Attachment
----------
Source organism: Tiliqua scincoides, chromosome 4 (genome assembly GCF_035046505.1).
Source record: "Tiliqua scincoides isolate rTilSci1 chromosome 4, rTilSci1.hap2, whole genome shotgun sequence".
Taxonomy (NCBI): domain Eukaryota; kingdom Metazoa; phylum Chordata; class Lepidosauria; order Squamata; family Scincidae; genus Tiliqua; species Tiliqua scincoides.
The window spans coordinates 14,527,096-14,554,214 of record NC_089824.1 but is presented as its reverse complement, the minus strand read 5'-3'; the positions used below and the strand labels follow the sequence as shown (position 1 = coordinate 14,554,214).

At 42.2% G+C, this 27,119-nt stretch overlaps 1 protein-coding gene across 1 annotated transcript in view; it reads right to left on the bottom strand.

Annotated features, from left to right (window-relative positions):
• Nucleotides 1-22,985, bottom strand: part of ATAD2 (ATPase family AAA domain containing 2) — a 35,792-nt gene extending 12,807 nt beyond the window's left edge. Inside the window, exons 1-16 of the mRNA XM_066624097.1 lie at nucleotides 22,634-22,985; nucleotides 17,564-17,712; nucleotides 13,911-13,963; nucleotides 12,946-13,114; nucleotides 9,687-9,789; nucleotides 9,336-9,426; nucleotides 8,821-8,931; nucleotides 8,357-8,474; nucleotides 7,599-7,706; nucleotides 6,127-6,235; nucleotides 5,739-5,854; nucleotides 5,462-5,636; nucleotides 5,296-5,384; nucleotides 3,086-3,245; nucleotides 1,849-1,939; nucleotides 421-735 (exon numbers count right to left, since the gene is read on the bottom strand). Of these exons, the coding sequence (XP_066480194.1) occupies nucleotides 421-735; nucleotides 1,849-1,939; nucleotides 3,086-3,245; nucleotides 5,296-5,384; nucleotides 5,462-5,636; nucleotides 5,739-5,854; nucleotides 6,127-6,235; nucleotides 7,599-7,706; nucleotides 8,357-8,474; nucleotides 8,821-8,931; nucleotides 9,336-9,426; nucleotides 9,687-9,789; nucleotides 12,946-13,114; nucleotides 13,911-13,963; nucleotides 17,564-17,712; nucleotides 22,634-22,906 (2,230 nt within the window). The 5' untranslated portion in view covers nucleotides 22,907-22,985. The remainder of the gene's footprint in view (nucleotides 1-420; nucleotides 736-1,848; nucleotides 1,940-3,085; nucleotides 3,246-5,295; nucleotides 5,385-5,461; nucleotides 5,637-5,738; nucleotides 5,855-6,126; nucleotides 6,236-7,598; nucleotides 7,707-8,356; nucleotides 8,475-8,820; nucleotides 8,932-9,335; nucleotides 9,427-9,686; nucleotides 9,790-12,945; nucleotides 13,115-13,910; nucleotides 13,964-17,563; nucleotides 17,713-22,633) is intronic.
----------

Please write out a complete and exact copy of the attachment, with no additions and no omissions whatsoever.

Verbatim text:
Source organism: Tiliqua scincoides, chromosome 4 (genome assembly GCF_035046505.1).
Source record: "Tiliqua scincoides isolate rTilSci1 chromosome 4, rTilSci1.hap2, whole genome shotgun sequence".
Taxonomy (NCBI): domain Eukaryota; kingdom Metazoa; phylum Chordata; class Lepidosauria; order Squamata; family Scincidae; genus Tiliqua; species Tiliqua scincoides.
The window spans coordinates 14,527,096-14,554,214 of record NC_089824.1 but is presented as its reverse complement, the minus strand read 5'-3'; the positions used below and the strand labels follow the sequence as shown (position 1 = coordinate 14,554,214).

At 42.2% G+C, this 27,119-nt stretch overlaps 1 protein-coding gene across 1 annotated transcript in view; it reads right to left on the bottom strand.

Annotated features, from left to right (window-relative positions):
• Nucleotides 1-22,985, bottom strand: part of ATAD2 (ATPase family AAA domain containing 2) — a 35,792-nt gene extending 12,807 nt beyond the window's left edge. Inside the window, exons 1-16 of the mRNA XM_066624097.1 lie at nucleotides 22,634-22,985; nucleotides 17,564-17,712; nucleotides 13,911-13,963; nucleotides 12,946-13,114; nucleotides 9,687-9,789; nucleotides 9,336-9,426; nucleotides 8,821-8,931; nucleotides 8,357-8,474; nucleotides 7,599-7,706; nucleotides 6,127-6,235; nucleotides 5,739-5,854; nucleotides 5,462-5,636; nucleotides 5,296-5,384; nucleotides 3,086-3,245; nucleotides 1,849-1,939; nucleotides 421-735 (exon numbers count right to left, since the gene is read on the bottom strand). Of these exons, the coding sequence (XP_066480194.1) occupies nucleotides 421-735; nucleotides 1,849-1,939; nucleotides 3,086-3,245; nucleotides 5,296-5,384; nucleotides 5,462-5,636; nucleotides 5,739-5,854; nucleotides 6,127-6,235; nucleotides 7,599-7,706; nucleotides 8,357-8,474; nucleotides 8,821-8,931; nucleotides 9,336-9,426; nucleotides 9,687-9,789; nucleotides 12,946-13,114; nucleotides 13,911-13,963; nucleotides 17,564-17,712; nucleotides 22,634-22,906 (2,230 nt within the window). The 5' untranslated portion in view covers nucleotides 22,907-22,985. The remainder of the gene's footprint in view (nucleotides 1-420; nucleotides 736-1,848; nucleotides 1,940-3,085; nucleotides 3,246-5,295; nucleotides 5,385-5,461; nucleotides 5,637-5,738; nucleotides 5,855-6,126; nucleotides 6,236-7,598; nucleotides 7,707-8,356; nucleotides 8,475-8,820; nucleotides 8,932-9,335; nucleotides 9,427-9,686; nucleotides 9,790-12,945; nucleotides 13,115-13,910; nucleotides 13,964-17,563; nucleotides 17,713-22,633) is intronic.